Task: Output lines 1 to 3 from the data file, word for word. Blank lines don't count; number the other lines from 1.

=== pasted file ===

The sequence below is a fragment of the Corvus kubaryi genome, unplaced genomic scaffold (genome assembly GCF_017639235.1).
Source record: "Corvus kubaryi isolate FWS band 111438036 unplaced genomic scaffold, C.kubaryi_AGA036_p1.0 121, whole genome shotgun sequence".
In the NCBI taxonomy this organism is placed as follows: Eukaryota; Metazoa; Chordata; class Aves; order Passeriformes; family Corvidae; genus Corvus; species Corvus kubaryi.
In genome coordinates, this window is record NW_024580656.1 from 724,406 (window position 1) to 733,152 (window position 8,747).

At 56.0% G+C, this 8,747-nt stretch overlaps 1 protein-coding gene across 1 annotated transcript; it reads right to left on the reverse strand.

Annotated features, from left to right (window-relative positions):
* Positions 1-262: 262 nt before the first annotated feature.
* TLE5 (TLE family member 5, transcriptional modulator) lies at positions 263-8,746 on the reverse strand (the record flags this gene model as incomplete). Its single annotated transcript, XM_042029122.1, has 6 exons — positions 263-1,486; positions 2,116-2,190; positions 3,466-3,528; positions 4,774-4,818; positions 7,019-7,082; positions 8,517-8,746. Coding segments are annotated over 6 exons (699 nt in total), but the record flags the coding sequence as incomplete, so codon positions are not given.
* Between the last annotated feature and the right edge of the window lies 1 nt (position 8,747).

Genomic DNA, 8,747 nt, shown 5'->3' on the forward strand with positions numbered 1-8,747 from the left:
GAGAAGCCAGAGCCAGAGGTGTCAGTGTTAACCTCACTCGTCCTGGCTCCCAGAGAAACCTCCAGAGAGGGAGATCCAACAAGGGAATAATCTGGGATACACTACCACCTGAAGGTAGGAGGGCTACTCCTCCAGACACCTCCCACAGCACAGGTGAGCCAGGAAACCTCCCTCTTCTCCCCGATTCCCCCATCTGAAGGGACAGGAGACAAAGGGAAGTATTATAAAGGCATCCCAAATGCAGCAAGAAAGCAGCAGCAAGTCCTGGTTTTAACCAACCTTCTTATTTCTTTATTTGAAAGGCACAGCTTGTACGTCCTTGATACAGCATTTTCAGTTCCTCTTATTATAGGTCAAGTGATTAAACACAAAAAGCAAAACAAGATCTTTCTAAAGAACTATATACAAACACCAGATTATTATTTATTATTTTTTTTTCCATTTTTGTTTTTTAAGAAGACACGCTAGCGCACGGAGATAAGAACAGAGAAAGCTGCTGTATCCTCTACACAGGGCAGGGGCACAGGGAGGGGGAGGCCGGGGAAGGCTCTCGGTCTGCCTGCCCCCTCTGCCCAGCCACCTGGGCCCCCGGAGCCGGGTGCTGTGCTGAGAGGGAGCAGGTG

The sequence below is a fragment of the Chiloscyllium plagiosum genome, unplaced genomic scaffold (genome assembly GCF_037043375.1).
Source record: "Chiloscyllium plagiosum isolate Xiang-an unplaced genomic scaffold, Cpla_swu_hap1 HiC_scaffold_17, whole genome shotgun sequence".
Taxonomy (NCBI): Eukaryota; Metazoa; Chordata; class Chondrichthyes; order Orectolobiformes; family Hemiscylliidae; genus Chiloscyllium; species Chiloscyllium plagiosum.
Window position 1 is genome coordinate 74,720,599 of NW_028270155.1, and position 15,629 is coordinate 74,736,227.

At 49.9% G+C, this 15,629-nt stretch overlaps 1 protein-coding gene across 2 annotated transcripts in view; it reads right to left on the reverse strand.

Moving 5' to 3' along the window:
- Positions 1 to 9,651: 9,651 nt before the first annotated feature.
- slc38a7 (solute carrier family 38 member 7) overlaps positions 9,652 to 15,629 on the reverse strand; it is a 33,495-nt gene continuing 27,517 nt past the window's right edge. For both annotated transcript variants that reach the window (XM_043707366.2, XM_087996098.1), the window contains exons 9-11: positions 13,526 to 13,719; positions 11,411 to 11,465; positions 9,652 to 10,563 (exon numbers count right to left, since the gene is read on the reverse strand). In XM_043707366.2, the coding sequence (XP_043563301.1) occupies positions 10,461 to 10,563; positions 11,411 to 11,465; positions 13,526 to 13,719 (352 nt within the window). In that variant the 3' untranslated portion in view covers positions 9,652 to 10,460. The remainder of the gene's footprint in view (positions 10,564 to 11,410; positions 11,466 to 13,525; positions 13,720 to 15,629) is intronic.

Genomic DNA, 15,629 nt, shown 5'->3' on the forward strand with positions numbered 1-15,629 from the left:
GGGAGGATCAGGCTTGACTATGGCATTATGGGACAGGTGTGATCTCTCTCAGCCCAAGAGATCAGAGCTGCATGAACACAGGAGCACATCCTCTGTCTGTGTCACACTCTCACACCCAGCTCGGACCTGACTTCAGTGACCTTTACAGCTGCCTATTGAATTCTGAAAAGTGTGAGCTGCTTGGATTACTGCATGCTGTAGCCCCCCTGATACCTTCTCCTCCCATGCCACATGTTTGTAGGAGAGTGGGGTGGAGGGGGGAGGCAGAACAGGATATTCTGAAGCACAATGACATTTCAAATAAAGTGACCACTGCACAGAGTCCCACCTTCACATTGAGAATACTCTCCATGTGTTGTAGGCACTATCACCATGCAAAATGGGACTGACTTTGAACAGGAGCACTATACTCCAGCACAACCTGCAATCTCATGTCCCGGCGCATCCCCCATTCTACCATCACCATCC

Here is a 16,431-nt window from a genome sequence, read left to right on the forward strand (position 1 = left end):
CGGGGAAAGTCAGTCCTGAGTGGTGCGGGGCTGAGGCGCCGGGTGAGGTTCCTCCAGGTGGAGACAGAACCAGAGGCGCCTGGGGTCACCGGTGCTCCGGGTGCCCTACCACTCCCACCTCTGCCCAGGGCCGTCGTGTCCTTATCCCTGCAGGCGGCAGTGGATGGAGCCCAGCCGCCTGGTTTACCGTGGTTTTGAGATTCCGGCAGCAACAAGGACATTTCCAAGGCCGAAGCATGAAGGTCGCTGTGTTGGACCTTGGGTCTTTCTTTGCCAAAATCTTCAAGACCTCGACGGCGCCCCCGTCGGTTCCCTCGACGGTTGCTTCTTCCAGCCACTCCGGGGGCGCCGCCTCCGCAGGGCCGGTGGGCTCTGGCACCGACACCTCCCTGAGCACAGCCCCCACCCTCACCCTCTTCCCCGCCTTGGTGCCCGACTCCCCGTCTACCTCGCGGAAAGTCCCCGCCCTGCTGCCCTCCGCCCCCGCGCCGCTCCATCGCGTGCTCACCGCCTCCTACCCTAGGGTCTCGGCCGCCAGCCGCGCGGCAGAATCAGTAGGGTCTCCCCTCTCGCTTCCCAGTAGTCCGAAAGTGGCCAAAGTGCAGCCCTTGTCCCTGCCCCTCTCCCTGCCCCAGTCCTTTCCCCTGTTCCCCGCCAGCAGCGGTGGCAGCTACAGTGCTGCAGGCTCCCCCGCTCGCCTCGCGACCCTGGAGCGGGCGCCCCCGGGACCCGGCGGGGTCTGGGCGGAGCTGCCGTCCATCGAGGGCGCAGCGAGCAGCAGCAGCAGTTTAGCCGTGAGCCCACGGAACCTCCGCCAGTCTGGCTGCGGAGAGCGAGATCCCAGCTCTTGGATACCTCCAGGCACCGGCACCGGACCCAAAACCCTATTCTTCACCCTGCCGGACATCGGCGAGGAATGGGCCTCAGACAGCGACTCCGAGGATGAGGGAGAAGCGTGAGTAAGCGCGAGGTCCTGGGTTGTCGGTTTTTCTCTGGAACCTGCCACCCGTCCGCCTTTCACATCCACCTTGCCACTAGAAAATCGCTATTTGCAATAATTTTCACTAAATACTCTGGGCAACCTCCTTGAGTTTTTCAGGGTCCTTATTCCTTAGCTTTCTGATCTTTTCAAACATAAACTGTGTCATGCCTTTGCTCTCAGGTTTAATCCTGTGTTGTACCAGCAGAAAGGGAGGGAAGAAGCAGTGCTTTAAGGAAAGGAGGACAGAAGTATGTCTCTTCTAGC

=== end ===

The sequence below is a fragment of the Corvus kubaryi genome, unplaced genomic scaffold (genome assembly GCF_017639235.1).
Source record: "Corvus kubaryi isolate FWS band 111438036 unplaced genomic scaffold, C.kubaryi_AGA036_p1.0 121, whole genome shotgun sequence".
In the NCBI taxonomy this organism is placed as follows: Eukaryota; Metazoa; Chordata; class Aves; order Passeriformes; family Corvidae; genus Corvus; species Corvus kubaryi.